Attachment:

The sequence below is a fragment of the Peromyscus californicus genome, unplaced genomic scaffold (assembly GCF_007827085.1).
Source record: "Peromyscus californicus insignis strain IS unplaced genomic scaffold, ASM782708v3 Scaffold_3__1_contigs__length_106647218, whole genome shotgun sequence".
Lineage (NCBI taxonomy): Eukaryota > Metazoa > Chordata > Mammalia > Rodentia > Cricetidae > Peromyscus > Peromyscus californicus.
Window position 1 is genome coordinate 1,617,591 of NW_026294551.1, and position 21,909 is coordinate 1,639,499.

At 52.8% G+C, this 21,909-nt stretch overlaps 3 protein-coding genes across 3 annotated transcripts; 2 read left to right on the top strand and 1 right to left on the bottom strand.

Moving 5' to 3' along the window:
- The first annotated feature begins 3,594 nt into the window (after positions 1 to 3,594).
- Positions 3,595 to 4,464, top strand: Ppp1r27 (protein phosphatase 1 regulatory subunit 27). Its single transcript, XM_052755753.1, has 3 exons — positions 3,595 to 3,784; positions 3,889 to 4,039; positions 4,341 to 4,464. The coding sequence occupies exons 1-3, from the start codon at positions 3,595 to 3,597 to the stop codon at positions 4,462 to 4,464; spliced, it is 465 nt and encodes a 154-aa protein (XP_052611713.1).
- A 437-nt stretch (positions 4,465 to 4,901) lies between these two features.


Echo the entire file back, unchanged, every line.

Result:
The sequence below is a fragment of the Peromyscus californicus genome, unplaced genomic scaffold (assembly GCF_007827085.1).
Source record: "Peromyscus californicus insignis strain IS unplaced genomic scaffold, ASM782708v3 Scaffold_3__1_contigs__length_106647218, whole genome shotgun sequence".
Lineage (NCBI taxonomy): Eukaryota > Metazoa > Chordata > Mammalia > Rodentia > Cricetidae > Peromyscus > Peromyscus californicus.
Window position 1 is genome coordinate 1,617,591 of NW_026294551.1, and position 21,909 is coordinate 1,639,499.

At 52.8% G+C, this 21,909-nt stretch overlaps 3 protein-coding genes across 3 annotated transcripts; 2 read left to right on the top strand and 1 right to left on the bottom strand.

Moving 5' to 3' along the window:
- The first annotated feature begins 3,594 nt into the window (after positions 1 to 3,594).
- Positions 3,595 to 4,464, top strand: Ppp1r27 (protein phosphatase 1 regulatory subunit 27). Its single transcript, XM_052755753.1, has 3 exons — positions 3,595 to 3,784; positions 3,889 to 4,039; positions 4,341 to 4,464. The coding sequence occupies exons 1-3, from the start codon at positions 3,595 to 3,597 to the stop codon at positions 4,462 to 4,464; spliced, it is 465 nt and encodes a 154-aa protein (XP_052611713.1).
- A 437-nt stretch (positions 4,465 to 4,901) lies between these two features.